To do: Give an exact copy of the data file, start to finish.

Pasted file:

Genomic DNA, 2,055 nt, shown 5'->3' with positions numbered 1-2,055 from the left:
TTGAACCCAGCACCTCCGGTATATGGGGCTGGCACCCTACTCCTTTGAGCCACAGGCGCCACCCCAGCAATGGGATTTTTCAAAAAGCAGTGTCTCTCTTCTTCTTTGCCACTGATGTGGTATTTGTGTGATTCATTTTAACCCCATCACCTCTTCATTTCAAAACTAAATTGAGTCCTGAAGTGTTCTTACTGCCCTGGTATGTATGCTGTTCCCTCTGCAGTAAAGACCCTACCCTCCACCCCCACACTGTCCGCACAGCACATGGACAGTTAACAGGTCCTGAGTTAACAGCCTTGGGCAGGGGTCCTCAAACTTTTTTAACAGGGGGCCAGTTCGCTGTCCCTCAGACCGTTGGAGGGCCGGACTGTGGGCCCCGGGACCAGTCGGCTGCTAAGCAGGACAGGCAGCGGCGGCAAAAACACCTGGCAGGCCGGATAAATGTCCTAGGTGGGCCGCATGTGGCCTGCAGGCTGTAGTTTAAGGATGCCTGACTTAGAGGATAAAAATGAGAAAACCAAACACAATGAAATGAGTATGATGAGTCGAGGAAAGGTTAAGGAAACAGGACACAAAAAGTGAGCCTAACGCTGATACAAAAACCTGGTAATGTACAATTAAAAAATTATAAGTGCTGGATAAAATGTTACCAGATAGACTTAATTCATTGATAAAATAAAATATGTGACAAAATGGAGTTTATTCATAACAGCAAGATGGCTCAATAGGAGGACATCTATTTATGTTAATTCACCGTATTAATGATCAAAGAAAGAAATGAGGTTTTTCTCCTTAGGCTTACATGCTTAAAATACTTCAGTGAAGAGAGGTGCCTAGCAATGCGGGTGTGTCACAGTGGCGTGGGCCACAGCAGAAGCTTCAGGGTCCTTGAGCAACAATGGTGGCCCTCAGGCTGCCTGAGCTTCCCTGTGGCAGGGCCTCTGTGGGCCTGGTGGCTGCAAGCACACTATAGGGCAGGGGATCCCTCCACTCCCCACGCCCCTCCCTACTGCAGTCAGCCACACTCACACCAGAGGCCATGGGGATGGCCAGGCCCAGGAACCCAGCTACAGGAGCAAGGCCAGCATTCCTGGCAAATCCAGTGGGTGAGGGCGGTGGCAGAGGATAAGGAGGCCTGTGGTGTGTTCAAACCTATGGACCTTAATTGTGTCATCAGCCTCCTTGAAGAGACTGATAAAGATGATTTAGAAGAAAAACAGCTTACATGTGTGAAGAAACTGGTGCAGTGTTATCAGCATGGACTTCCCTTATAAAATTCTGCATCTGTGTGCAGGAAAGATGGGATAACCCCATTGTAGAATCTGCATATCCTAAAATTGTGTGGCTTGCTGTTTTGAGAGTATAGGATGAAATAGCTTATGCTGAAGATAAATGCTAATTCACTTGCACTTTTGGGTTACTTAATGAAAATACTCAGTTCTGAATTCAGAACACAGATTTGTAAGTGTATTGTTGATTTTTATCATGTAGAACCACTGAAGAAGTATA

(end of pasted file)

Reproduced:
Genomic DNA, 2,055 nt, shown 5'->3' with positions numbered 1-2,055 from the left:
TTGAACCCAGCACCTCCGGTATATGGGGCTGGCACCCTACTCCTTTGAGCCACAGGCGCCACCCCAGCAATGGGATTTTTCAAAAAGCAGTGTCTCTCTTCTTCTTTGCCACTGATGTGGTATTTGTGTGATTCATTTTAACCCCATCACCTCTTCATTTCAAAACTAAATTGAGTCCTGAAGTGTTCTTACTGCCCTGGTATGTATGCTGTTCCCTCTGCAGTAAAGACCCTACCCTCCACCCCCACACTGTCCGCACAGCACATGGACAGTTAACAGGTCCTGAGTTAACAGCCTTGGGCAGGGGTCCTCAAACTTTTTTAACAGGGGGCCAGTTCGCTGTCCCTCAGACCGTTGGAGGGCCGGACTGTGGGCCCCGGGACCAGTCGGCTGCTAAGCAGGACAGGCAGCGGCGGCAAAAACACCTGGCAGGCCGGATAAATGTCCTAGGTGGGCCGCATGTGGCCTGCAGGCTGTAGTTTAAGGATGCCTGACTTAGAGGATAAAAATGAGAAAACCAAACACAATGAAATGAGTATGATGAGTCGAGGAAAGGTTAAGGAAACAGGACACAAAAAGTGAGCCTAACGCTGATACAAAAACCTGGTAATGTACAATTAAAAAATTATAAGTGCTGGATAAAATGTTACCAGATAGACTTAATTCATTGATAAAATAAAATATGTGACAAAATGGAGTTTATTCATAACAGCAAGATGGCTCAATAGGAGGACATCTATTTATGTTAATTCACCGTATTAATGATCAAAGAAAGAAATGAGGTTTTTCTCCTTAGGCTTACATGCTTAAAATACTTCAGTGAAGAGAGGTGCCTAGCAATGCGGGTGTGTCACAGTGGCGTGGGCCACAGCAGAAGCTTCAGGGTCCTTGAGCAACAATGGTGGCCCTCAGGCTGCCTGAGCTTCCCTGTGGCAGGGCCTCTGTGGGCCTGGTGGCTGCAAGCACACTATAGGGCAGGGGATCCCTCCACTCCCCACGCCCCTCCCTACTGCAGTCAGCCACACTCACACCAGAGGCCATGGGGATGGCCAGGCCCAGGAACCCAGCTACAGGAGCAAGGCCAGCATTCCTGGCAAATCCAGTGGGTGAGGGCGGTGGCAGAGGATAAGGAGGCCTGTGGTGTGTTCAAACCTATGGACCTTAATTGTGTCATCAGCCTCCTTGAAGAGACTGATAAAGATGATTTAGAAGAAAAACAGCTTACATGTGTGAAGAAACTGGTGCAGTGTTATCAGCATGGACTTCCCTTATAAAATTCTGCATCTGTGTGCAGGAAAGATGGGATAACCCCATTGTAGAATCTGCATATCCTAAAATTGTGTGGCTTGCTGTTTTGAGAGTATAGGATGAAATAGCTTATGCTGAAGATAAATGCTAATTCACTTGCACTTTTGGGTTACTTAATGAAAATACTCAGTTCTGAATTCAGAACACAGATTTGTAAGTGTATTGTTGATTTTTATCATGTAGAACCACTGAAGAAGTATA